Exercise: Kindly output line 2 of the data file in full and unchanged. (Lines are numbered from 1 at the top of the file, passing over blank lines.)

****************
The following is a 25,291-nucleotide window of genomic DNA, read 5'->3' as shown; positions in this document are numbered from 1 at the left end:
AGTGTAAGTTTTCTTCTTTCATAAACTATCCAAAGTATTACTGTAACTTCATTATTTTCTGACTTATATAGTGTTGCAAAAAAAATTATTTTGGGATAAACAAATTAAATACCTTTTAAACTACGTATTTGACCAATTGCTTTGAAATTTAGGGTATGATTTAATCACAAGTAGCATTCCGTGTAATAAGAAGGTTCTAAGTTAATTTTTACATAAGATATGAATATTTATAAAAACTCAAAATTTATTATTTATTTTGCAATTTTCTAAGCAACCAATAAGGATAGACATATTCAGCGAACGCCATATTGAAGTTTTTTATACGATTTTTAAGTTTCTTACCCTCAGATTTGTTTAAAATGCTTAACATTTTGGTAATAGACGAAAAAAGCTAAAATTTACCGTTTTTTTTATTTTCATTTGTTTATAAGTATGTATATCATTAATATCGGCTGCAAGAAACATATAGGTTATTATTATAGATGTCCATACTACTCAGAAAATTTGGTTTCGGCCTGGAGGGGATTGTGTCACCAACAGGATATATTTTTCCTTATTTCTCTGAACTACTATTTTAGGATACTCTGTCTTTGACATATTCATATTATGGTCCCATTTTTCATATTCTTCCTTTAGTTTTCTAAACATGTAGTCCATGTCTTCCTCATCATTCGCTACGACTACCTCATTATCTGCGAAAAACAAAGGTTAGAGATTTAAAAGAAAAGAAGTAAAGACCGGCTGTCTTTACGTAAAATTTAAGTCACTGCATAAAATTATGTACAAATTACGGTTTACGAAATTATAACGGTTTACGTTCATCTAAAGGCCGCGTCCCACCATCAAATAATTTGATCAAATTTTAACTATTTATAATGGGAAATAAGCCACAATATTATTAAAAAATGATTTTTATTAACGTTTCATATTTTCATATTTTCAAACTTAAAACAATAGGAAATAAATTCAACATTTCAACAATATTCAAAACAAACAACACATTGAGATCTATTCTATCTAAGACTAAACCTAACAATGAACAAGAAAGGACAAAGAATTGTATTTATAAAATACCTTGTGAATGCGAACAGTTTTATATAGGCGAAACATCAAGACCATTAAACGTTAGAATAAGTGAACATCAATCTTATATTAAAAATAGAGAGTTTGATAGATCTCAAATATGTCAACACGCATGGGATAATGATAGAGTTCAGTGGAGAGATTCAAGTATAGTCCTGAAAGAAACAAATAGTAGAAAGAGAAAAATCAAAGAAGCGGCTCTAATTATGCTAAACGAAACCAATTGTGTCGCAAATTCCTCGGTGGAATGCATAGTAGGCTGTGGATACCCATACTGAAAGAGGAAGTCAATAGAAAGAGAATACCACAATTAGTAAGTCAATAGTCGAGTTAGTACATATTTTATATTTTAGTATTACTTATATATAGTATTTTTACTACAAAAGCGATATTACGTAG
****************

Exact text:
AGTGTAAGTTTTCTTCTTTCATAAACTATCCAAAGTATTACTGTAACTTCATTATTTTCTGACTTATATAGTGTTGCAAAAAAAATTATTTTGGGATAAACAAATTAAATACCTTTTAAACTACGTATTTGACCAATTGCTTTGAAATTTAGGGTATGATTTAATCACAAGTAGCATTCCGTGTAATAAGAAGGTTCTAAGTTAATTTTTACATAAGATATGAATATTTATAAAAACTCAAAATTTATTATTTATTTTGCAATTTTCTAAGCAACCAATAAGGATAGACATATTCAGCGAACGCCATATTGAAGTTTTTTATACGATTTTTAAGTTTCTTACCCTCAGATTTGTTTAAAATGCTTAACATTTTGGTAATAGACGAAAAAAGCTAAAATTTACCGTTTTTTTTATTTTCATTTGTTTATAAGTATGTATATCATTAATATCGGCTGCAAGAAACATATAGGTTATTATTATAGATGTCCATACTACTCAGAAAATTTGGTTTCGGCCTGGAGGGGATTGTGTCACCAACAGGATATATTTTTCCTTATTTCTCTGAACTACTATTTTAGGATACTCTGTCTTTGACATATTCATATTATGGTCCCATTTTTCATATTCTTCCTTTAGTTTTCTAAACATGTAGTCCATGTCTTCCTCATCATTCGCTACGACTACCTCATTATCTGCGAAAAACAAAGGTTAGAGATTTAAAAGAAAAGAAGTAAAGACCGGCTGTCTTTACGTAAAATTTAAGTCACTGCATAAAATTATGTACAAATTACGGTTTACGAAATTATAACGGTTTACGTTCATCTAAAGGCCGCGTCCCACCATCAAATAATTTGATCAAATTTTAACTATTTATAATGGGAAATAAGCCACAATATTATTAAAAAATGATTTTTATTAACGTTTCATATTTTCATATTTTCAAACTTAAAACAATAGGAAATAAATTCAACATTTCAACAATATTCAAAACAAACAACACATTGAGATCTATTCTATCTAAGACTAAACCTAACAATGAACAAGAAAGGACAAAGAATTGTATTTATAAAATACCTTGTGAATGCGAACAGTTTTATATAGGCGAAACATCAAGACCATTAAACGTTAGAATAAGTGAACATCAATCTTATATTAAAAATAGAGAGTTTGATAGATCTCAAATATGTCAACACGCATGGGATAATGATAGAGTTCAGTGGAGAGATTCAAGTATAGTCCTGAAAGAAACAAATAGTAGAAAGAGAAAAATCAAAGAAGCGGCTCTAATTATGCTAAACGAAACCAATTGTGTCGCAAATTCCTCGGTGGAATGCATAGTAGGCTGTGGATACCCATACTGAAAGAGGAAGTCAATAGAAAGAGAATACCACAATTAGTAAGTCAATAGTCGAGTTAGTACATATTTTATATTTTAGTATTACTTATATATAGTATTTTTACTACAAAAGCGATATTACGTAG